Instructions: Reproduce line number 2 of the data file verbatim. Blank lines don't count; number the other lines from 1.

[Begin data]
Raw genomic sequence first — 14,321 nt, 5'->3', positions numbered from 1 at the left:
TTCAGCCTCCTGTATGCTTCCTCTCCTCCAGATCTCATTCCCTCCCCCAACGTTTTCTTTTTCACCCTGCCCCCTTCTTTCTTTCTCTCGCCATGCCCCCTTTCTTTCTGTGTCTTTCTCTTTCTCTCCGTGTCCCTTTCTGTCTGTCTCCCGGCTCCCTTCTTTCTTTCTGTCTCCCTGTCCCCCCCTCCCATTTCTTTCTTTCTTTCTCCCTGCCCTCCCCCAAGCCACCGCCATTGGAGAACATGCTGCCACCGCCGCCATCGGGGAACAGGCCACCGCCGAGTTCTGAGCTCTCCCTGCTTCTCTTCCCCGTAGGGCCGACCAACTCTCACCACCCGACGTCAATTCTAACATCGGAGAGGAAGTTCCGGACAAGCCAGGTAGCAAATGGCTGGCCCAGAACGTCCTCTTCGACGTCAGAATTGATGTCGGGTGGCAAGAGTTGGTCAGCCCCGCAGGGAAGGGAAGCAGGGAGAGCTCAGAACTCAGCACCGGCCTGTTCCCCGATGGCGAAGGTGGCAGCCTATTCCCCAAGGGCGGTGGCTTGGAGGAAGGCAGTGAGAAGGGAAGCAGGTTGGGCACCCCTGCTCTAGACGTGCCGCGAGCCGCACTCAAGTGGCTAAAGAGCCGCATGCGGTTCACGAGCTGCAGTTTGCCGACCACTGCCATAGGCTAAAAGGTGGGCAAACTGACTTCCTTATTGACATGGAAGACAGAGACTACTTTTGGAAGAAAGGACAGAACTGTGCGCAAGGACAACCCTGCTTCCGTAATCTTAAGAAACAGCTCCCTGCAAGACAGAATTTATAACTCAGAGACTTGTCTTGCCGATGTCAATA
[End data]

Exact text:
TTCAGCCTCCTGTATGCTTCCTCTCCTCCAGATCTCATTCCCTCCCCCAACGTTTTCTTTTTCACCCTGCCCCCTTCTTTCTTTCTCTCGCCATGCCCCCTTTCTTTCTGTGTCTTTCTCTTTCTCTCCGTGTCCCTTTCTGTCTGTCTCCCGGCTCCCTTCTTTCTTTCTGTCTCCCTGTCCCCCCCTCCCATTTCTTTCTTTCTTTCTCCCTGCCCTCCCCCAAGCCACCGCCATTGGAGAACATGCTGCCACCGCCGCCATCGGGGAACAGGCCACCGCCGAGTTCTGAGCTCTCCCTGCTTCTCTTCCCCGTAGGGCCGACCAACTCTCACCACCCGACGTCAATTCTAACATCGGAGAGGAAGTTCCGGACAAGCCAGGTAGCAAATGGCTGGCCCAGAACGTCCTCTTCGACGTCAGAATTGATGTCGGGTGGCAAGAGTTGGTCAGCCCCGCAGGGAAGGGAAGCAGGGAGAGCTCAGAACTCAGCACCGGCCTGTTCCCCGATGGCGAAGGTGGCAGCCTATTCCCCAAGGGCGGTGGCTTGGAGGAAGGCAGTGAGAAGGGAAGCAGGTTGGGCACCCCTGCTCTAGACGTGCCGCGAGCCGCACTCAAGTGGCTAAAGAGCCGCATGCGGTTCACGAGCTGCAGTTTGCCGACCACTGCCATAGGCTAAAAGGTGGGCAAACTGACTTCCTTATTGACATGGAAGACAGAGACTACTTTTGGAAGAAAGGACAGAACTGTGCGCAAGGACAACCCTGCTTCCGTAATCTTAAGAAACAGCTCCCTGCAAGACAGAATTTATAACTCAGAGACTTGTCTTGCCGATGTCAATA